The name Bill Campbell might not sound as familiar as names like Steve Jobs, Sheryl Sandberg, or Larry Page, but he deserves recognition for how he built up numerous successful people like these through mentorship. Campbell was instrumental in coaching highly influential people to the heights of success. He helped create the famous 1984 Apple ad that ran during the Super Bowl (and even stood up to Apple’s board of directors, who didn’t like it). But that was just the first in a long line of achievements connected to the top minds in Silicon Valley and beyond.
Many top leaders sought his advice and guidance, and Campbell was eager to teach. He even declined payment for his services. While he did receive some compensation in the form of Google stock, he chose to donate it to charity. All he cared about was seeing others grow and using their talents to make the world a better place.
When he passed away in 2016, business leaders worldwide lauded him for being one of the best mentors in history.
People with a mentor like Campbell have a clear advantage over those who don’t. One study found that 97 percent of people working with a mentor found them valuable. A survey from Sun Microsystems discovered that people with mentors were six times more likely to receive a promotion. Yet another survey from Olivet Nazarene University of 3,000 people found mentees were happier at their jobs than those who didn’t have a mentor.
Mentors can help people in business drive impact, grow, and achieve incredible levels of success. But sometimes mentorship programs are hard to come by. Other times, people feel like they don’t need one, seeing it as extra work in their already busy lives. However, if they keep at it, they’ll find the benefits are worth the small sacrifice.
In this article, you’ll learn:
- Answers to, “What is mentorship?”
- Why mentorship programs matter
- What the top qualities in a mentor are
- How to build a great mentor and mentee relationship
What is Mentorship?
Mentorship is when an individual with perspective and experience (the mentor) instructs and guides another person with less experience (the mentee). The mentoring relationship helps the mentee navigate the obstacles and challenges they are likely to face in their job and personal life. With their own experiences in hand, the mentor can help prepare the mentee, leading them to see success and achievement with their career goals.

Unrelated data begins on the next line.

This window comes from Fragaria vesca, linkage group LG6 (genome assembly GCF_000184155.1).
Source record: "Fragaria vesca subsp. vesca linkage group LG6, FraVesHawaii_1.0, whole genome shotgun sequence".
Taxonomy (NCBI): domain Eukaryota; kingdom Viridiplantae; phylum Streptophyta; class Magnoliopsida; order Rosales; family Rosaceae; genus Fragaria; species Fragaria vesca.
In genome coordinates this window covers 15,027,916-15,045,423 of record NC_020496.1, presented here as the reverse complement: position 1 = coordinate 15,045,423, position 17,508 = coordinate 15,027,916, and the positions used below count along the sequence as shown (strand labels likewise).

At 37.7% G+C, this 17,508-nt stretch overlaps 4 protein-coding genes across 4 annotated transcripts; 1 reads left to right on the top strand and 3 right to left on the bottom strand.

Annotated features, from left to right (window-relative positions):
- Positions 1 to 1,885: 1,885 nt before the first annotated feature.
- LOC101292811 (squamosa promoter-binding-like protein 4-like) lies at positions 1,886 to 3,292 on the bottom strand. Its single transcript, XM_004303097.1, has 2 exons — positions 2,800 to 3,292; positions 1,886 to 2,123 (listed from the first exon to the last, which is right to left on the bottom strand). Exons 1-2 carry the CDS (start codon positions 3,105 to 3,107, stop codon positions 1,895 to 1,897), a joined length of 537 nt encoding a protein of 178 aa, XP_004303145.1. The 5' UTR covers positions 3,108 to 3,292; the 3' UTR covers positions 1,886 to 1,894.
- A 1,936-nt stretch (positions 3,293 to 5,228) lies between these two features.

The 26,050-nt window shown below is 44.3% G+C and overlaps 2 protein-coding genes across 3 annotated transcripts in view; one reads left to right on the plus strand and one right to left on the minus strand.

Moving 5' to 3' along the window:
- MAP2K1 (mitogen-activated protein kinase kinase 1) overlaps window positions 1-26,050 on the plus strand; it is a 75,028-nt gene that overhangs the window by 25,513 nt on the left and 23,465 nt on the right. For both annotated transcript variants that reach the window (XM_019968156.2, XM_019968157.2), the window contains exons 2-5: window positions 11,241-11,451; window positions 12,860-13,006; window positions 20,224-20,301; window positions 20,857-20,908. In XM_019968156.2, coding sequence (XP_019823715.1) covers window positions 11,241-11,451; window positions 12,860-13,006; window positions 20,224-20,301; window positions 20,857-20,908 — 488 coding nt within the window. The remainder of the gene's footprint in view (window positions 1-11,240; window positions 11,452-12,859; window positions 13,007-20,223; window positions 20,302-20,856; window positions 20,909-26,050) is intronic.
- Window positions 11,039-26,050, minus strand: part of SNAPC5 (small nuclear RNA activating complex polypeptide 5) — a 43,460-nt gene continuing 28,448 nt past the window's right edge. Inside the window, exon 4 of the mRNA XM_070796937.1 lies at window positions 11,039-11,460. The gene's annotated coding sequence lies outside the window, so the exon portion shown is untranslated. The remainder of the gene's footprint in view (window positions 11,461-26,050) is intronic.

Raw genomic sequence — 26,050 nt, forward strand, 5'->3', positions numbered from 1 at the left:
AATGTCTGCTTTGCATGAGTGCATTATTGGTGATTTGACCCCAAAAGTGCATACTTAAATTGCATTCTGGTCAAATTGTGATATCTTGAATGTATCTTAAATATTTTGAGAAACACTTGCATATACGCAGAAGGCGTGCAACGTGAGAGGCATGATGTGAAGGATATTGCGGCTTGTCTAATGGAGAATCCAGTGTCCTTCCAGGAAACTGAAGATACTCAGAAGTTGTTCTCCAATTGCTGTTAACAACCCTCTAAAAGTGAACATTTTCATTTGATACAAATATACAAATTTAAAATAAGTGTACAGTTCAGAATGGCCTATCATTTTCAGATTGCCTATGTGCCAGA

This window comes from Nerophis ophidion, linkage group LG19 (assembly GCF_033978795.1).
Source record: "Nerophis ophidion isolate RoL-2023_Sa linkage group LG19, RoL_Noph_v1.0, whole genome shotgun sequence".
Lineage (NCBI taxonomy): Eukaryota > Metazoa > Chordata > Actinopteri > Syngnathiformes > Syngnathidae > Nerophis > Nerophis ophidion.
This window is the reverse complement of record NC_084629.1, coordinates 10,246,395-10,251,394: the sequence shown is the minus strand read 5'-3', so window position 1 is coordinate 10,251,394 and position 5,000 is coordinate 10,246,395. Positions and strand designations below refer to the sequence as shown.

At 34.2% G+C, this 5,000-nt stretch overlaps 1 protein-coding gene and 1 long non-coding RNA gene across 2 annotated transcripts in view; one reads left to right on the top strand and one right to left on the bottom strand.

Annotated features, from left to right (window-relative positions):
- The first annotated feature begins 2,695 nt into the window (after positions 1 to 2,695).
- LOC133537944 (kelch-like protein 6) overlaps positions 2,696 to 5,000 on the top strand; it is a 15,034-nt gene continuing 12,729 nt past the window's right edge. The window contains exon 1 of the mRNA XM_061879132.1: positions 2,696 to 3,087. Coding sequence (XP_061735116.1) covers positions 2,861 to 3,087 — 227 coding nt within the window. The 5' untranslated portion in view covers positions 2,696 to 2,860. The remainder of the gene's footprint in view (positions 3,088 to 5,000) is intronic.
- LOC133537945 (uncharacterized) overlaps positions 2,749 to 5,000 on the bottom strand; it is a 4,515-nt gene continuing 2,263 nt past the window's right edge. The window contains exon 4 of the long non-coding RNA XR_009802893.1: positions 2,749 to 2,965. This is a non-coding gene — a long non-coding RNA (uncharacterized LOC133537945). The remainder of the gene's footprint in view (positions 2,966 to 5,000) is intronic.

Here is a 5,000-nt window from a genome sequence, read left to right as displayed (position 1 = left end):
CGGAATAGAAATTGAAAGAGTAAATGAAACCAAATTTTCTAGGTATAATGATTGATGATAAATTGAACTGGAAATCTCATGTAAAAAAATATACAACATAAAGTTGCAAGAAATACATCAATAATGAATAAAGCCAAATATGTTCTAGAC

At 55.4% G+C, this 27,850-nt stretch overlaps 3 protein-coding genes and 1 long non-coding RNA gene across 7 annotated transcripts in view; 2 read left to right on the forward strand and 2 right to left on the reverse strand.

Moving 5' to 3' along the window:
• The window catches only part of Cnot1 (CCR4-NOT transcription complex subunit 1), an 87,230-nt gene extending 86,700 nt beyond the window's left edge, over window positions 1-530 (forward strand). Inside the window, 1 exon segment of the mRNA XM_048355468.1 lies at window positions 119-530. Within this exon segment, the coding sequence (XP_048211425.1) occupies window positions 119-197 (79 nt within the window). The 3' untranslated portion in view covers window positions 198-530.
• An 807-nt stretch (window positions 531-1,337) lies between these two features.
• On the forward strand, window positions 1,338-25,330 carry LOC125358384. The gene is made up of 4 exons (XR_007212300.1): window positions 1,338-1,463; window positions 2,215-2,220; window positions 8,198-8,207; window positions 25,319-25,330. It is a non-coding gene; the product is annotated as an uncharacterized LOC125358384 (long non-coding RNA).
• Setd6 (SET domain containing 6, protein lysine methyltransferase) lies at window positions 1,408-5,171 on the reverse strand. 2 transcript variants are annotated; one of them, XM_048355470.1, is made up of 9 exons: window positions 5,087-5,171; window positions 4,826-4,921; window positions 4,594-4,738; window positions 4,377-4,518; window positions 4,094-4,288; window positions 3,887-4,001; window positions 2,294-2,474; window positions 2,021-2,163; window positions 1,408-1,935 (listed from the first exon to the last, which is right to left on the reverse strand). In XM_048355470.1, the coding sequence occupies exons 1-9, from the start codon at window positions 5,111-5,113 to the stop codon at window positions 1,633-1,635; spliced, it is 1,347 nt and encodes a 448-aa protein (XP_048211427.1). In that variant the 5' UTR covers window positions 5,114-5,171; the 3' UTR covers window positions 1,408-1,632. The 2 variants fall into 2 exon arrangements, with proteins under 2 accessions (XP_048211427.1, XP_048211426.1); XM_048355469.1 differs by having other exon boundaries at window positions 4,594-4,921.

While this definition of mentorship helps answer the question, “What is mentoring?” it’s important to describe how a mentor operates. Most mentors meet with their mentees regularly, often at least once per month, to discuss what challenges they’re currently facing and reevaluate their long-term career development. A good mentor will be eager to share their wisdom and help a mentee develop their talents. Good mentors also possess essential characteristics of a leader, including showing enthusiasm, setting a clear vision for the future, and having an empathetic personality.
A mentor differs from a business coach because they focus on the individual, while a business coach works with leaders to grow their companies. Mentors love to see the positive professional development of a person. They seek to hone the skills of a leader so that they can then take those skills to help their company. Most mentors will do this for free, while business coaches usually charge.
Top Qualities to Look For in a Mentor
1. Serves as a Strong Role Model
A leader is one who knows the way, goes the way, and shows the way.John Maxwell